Police are being urged to investigate the deaths of more than 8,000 people who died while receiving mental health treatment.

The calls have been made by the Campaign to Save Mental Health Services in Norfolk and Suffolk, in a letter sent to chief constables of forces in both counties.

They say failings in mental health services may cross the threshold of corporate manslaughter - and have urged police to investigate further.

However, the Norfolk and Suffolk Foundation Trust, the NHS organisation responsible for mental health services in the region, has insisted improvements are being made.

The calls come after a mortality review found 8,440 people in the region had died unexpectedly while receiving mental health care in the past three years. 

Lowestoft Journal: Mark Harrison from the Campaign to Save Mental Health ServicesMark Harrison from the Campaign to Save Mental Health Services (Image: Newsquest)

Mark Harrison, the campaign's chairman, said: "This is the biggest death crisis in the history of the NHS and it is happening in the trust charged with providing mental health services in Norfolk and Suffolk.

"The police are being asked to act because all other options to save the lives of people in mental distress have failed."

It comes at a time when police are looking to limit the amount of time they spend on tasks relating to mental health.

Forces in both Norfolk and Suffolk are introducing the controversial 'Right Person, Right Care' approach, which will see officers only respond to mental health-related calls if there is an immediate threat to life.

The constabularies argue this measure will free up officers to focus on investigating crime, with police spending a significant amount of time responding to welfare concerns and conveying NHS patients.

The campaign group is specifically asking police to investigate deaths in which a prevention of future deaths report has been published by coroners - of which there have been 39 in the past decade - and those with similar circumstances.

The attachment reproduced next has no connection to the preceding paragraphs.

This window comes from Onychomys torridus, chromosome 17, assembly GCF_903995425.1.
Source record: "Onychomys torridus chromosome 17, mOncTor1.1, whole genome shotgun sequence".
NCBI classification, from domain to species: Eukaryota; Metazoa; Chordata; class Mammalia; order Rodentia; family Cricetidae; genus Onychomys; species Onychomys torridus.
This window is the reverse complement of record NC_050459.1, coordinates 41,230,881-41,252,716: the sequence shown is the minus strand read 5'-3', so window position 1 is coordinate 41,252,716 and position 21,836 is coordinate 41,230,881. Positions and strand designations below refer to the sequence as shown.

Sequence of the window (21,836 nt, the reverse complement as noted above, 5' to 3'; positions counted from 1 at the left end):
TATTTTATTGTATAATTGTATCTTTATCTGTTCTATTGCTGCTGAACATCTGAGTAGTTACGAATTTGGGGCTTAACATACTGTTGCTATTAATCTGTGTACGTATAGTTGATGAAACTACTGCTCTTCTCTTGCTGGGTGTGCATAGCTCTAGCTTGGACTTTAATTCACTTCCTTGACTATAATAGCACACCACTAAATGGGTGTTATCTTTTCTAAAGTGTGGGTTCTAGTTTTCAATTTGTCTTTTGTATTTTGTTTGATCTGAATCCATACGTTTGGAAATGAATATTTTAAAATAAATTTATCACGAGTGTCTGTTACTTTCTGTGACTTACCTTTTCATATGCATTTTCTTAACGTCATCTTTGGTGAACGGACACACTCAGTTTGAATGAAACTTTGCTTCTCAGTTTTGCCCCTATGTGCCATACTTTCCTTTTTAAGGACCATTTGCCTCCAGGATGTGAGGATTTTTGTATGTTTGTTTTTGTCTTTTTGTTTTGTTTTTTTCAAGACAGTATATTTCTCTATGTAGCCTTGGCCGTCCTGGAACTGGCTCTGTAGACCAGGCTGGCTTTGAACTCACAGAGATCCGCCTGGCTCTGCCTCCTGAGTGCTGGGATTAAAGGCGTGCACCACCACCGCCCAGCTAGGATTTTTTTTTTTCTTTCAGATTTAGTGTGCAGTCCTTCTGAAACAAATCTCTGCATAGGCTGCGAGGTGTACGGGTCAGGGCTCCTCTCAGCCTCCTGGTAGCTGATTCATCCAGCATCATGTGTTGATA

Lowestoft Journal: Hellesdon HospitalHellesdon Hospital (Image: Newsquest)

Prevention of future death reports (PFD) are published by coroners following inquests when they feel organisations must take action to prevent other people from dying in the same circumstances.

When these are sent to organisations, they are given 56 days to respond outlining what they are doing to address the coroner's concerns.

The trust, which has not received a PFD yet in 2023, said it has launched a review of the previous reports it has been sent to ensure improvements have been made.

Lowestoft Journal: Caroline Donovan, new CEO of NSFTCaroline Donovan, new CEO of NSFT (Image: NSFT)

Its new chief executive, Caroline Donovan, has also appointed a patient safety advisor to examine this area.

But the campaign group has argued people have continued to die under similar circumstances and that lessons have not been learned.

Mr Harrison added: "There has been a deafening silence from the bodies who have overside of mental health - NHS England and the Department for Health and Social Care.

"That is why we are also demanding an independent statutory public inquiry so lessons can be learned and practices changed."

The reports have highlighted a number of common themes, including patient observations not happening, chaotic record keeping, staff shortages and delays in mental health treatment.

The trust insists it is addressing the concerns the reports have highlighted.

An NSFT spokeswoman said: "We offer our sincere condolences to all families and carers of people affected.

"Every prevention of future deaths report has resulted in an action plan sent to the coroner to commit to actions that are needed to improve care.

"We can assure all families and carers that we are working hard to learn from these incidents and do our best to ensure they are minimised in future."

Lowestoft Journal: Norfolk chief constable Paul Sanford

A Norfolk Constabulary spokeswoman confirmed the chief constable received the campaign's letter on Tuesday morning and would be "assessing its contents".